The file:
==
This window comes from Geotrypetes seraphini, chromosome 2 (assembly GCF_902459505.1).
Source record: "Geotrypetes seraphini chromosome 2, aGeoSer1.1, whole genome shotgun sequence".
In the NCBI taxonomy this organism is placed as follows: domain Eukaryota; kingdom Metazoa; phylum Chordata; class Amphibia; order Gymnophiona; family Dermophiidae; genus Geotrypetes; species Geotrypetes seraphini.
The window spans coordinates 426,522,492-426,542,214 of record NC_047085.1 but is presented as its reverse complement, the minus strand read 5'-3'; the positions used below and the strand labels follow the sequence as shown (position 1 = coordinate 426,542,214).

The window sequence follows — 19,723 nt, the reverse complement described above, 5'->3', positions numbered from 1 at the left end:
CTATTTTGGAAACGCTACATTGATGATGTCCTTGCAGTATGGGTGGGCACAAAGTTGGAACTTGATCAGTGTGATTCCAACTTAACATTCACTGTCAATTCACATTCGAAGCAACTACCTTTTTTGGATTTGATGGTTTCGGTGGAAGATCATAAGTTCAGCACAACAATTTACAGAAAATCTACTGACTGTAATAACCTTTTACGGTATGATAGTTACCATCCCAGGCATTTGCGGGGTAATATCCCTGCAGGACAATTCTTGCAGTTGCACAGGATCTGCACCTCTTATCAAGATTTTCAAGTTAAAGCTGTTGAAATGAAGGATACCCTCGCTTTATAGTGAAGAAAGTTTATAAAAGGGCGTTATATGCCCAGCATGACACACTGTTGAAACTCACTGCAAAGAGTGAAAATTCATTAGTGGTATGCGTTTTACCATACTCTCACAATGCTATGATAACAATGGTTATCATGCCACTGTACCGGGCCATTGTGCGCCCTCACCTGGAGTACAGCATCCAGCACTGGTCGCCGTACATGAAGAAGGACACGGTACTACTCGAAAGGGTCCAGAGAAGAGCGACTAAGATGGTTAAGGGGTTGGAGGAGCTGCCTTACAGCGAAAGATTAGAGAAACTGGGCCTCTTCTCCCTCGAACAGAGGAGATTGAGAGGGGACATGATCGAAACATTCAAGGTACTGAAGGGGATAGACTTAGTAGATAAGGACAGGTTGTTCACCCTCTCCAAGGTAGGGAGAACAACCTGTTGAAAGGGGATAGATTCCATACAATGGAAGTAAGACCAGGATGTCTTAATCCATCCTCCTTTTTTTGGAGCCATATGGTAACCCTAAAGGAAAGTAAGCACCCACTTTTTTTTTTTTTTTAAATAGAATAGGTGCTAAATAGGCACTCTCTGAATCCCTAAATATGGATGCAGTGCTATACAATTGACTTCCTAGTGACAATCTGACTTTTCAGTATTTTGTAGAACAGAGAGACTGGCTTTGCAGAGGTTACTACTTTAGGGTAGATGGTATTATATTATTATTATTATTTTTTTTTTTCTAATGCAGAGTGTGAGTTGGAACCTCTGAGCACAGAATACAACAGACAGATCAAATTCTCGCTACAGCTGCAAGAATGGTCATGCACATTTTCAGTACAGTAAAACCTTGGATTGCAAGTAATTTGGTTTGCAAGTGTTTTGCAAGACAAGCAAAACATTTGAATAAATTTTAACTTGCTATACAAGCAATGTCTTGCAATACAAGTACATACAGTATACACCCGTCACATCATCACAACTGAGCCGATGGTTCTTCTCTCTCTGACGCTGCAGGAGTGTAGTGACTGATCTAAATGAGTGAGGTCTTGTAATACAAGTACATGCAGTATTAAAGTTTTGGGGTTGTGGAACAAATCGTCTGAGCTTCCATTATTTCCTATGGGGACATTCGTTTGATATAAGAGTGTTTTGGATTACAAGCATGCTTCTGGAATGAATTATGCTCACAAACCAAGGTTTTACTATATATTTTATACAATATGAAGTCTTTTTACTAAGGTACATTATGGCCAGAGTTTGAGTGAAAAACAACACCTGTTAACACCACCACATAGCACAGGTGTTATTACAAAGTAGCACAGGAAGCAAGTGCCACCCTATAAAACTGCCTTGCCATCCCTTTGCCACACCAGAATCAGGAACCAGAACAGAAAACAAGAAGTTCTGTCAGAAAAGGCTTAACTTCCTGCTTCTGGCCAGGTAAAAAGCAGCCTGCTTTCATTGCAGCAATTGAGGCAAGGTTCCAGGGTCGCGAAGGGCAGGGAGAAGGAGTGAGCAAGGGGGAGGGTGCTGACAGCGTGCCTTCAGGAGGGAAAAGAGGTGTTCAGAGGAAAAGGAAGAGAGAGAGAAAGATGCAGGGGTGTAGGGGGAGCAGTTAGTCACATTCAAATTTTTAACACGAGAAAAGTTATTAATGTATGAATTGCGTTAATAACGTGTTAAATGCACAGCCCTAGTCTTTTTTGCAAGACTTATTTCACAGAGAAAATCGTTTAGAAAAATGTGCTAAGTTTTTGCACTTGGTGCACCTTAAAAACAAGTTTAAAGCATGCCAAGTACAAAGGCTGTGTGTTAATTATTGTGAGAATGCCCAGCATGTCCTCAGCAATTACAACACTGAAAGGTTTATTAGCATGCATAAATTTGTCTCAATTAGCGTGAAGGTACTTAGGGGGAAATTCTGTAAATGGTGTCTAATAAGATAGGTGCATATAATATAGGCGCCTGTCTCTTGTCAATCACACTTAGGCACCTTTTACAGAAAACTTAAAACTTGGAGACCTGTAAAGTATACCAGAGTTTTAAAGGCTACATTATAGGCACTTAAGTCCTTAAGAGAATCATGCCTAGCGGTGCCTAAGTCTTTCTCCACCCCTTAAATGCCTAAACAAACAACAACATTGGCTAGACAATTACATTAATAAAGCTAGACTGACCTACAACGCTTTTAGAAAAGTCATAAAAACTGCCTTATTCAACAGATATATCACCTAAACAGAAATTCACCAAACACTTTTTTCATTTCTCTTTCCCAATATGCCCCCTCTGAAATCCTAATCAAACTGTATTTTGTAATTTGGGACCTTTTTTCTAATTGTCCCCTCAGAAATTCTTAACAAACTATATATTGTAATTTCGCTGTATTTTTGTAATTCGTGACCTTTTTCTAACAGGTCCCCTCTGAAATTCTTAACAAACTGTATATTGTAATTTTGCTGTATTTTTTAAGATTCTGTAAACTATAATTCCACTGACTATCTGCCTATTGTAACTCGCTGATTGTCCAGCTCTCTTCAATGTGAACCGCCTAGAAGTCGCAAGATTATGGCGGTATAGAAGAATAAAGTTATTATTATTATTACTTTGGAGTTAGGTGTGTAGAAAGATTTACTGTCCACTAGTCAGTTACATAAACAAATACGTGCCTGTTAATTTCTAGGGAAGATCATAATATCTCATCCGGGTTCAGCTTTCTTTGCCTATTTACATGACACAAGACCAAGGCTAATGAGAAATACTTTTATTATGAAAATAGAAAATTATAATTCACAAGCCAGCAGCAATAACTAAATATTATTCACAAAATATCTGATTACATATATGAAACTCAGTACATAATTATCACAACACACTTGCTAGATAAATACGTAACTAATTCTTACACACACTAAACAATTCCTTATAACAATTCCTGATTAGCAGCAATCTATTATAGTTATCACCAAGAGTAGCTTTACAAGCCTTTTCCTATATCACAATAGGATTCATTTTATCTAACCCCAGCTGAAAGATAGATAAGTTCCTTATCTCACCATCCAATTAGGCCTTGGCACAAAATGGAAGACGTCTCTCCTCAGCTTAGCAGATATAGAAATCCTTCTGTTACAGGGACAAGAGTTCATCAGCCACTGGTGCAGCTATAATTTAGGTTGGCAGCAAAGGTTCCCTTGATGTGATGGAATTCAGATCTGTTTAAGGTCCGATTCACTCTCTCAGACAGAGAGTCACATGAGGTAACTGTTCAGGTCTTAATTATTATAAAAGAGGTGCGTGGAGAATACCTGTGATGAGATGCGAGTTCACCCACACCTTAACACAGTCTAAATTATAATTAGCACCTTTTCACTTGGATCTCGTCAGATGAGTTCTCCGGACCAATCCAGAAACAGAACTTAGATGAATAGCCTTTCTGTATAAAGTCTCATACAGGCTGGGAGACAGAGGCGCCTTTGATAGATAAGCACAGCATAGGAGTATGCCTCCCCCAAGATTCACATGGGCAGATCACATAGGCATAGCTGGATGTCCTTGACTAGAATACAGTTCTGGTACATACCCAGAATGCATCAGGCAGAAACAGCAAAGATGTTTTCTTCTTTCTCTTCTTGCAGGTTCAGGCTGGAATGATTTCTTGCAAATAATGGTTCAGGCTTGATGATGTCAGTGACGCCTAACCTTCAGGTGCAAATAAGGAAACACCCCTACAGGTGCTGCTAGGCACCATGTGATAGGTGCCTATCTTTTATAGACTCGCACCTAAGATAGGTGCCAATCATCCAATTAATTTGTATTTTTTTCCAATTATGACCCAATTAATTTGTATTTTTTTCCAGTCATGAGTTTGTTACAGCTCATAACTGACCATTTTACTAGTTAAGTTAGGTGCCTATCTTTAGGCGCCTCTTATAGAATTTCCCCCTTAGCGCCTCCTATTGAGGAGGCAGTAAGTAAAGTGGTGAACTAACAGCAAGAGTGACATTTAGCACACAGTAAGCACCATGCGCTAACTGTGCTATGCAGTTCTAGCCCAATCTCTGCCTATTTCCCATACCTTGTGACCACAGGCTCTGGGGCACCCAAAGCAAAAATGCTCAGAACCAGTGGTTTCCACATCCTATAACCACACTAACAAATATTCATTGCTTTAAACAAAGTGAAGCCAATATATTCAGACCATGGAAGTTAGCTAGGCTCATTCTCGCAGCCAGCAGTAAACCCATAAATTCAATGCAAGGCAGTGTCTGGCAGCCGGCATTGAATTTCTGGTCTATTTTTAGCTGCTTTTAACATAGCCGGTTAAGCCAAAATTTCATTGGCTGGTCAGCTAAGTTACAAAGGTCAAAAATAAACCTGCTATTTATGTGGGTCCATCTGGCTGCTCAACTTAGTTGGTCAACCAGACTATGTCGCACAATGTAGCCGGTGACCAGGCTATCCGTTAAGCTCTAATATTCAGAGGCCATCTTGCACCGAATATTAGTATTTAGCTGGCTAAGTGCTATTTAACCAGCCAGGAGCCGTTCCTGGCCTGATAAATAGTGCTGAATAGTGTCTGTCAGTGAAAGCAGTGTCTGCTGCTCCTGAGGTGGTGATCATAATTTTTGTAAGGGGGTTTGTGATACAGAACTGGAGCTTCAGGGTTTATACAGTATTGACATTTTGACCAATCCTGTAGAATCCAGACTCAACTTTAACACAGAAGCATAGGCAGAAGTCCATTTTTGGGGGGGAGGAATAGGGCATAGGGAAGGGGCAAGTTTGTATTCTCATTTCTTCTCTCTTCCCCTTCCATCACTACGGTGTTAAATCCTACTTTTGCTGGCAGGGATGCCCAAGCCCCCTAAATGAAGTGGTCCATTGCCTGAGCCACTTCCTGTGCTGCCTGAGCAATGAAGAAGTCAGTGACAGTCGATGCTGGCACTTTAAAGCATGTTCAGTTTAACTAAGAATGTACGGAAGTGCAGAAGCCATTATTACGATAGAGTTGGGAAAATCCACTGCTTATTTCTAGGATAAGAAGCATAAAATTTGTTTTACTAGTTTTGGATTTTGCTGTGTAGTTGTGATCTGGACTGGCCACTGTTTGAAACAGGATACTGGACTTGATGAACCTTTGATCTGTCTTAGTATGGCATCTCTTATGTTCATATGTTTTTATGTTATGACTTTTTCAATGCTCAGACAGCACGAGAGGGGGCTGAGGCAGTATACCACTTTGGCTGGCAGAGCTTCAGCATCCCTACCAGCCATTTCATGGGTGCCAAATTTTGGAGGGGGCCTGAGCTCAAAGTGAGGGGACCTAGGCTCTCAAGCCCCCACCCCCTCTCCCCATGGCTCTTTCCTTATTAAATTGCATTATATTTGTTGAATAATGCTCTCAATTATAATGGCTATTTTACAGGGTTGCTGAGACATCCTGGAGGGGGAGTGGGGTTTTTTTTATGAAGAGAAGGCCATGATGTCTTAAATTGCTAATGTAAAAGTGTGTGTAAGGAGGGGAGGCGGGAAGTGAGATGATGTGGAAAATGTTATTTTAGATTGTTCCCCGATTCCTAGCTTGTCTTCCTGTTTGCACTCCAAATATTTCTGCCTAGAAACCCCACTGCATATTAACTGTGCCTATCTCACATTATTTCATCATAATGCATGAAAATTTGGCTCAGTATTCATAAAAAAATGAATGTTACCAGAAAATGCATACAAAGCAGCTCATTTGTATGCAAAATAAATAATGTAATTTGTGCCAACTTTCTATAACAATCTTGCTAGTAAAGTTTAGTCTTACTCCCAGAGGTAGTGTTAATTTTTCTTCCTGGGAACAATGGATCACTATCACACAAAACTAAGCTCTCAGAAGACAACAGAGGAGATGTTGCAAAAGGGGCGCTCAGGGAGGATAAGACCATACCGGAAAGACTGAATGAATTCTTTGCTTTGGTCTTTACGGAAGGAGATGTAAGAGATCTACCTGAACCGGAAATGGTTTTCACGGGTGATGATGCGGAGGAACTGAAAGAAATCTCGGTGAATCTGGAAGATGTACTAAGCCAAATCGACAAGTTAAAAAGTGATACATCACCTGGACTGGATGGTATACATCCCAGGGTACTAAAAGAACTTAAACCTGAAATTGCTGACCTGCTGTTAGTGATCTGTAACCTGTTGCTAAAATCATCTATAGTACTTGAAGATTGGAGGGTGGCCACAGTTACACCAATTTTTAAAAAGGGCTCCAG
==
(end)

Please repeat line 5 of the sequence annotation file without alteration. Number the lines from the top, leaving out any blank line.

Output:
The window sequence follows — 19,723 nt, the reverse complement described above, 5'->3', positions numbered from 1 at the left end: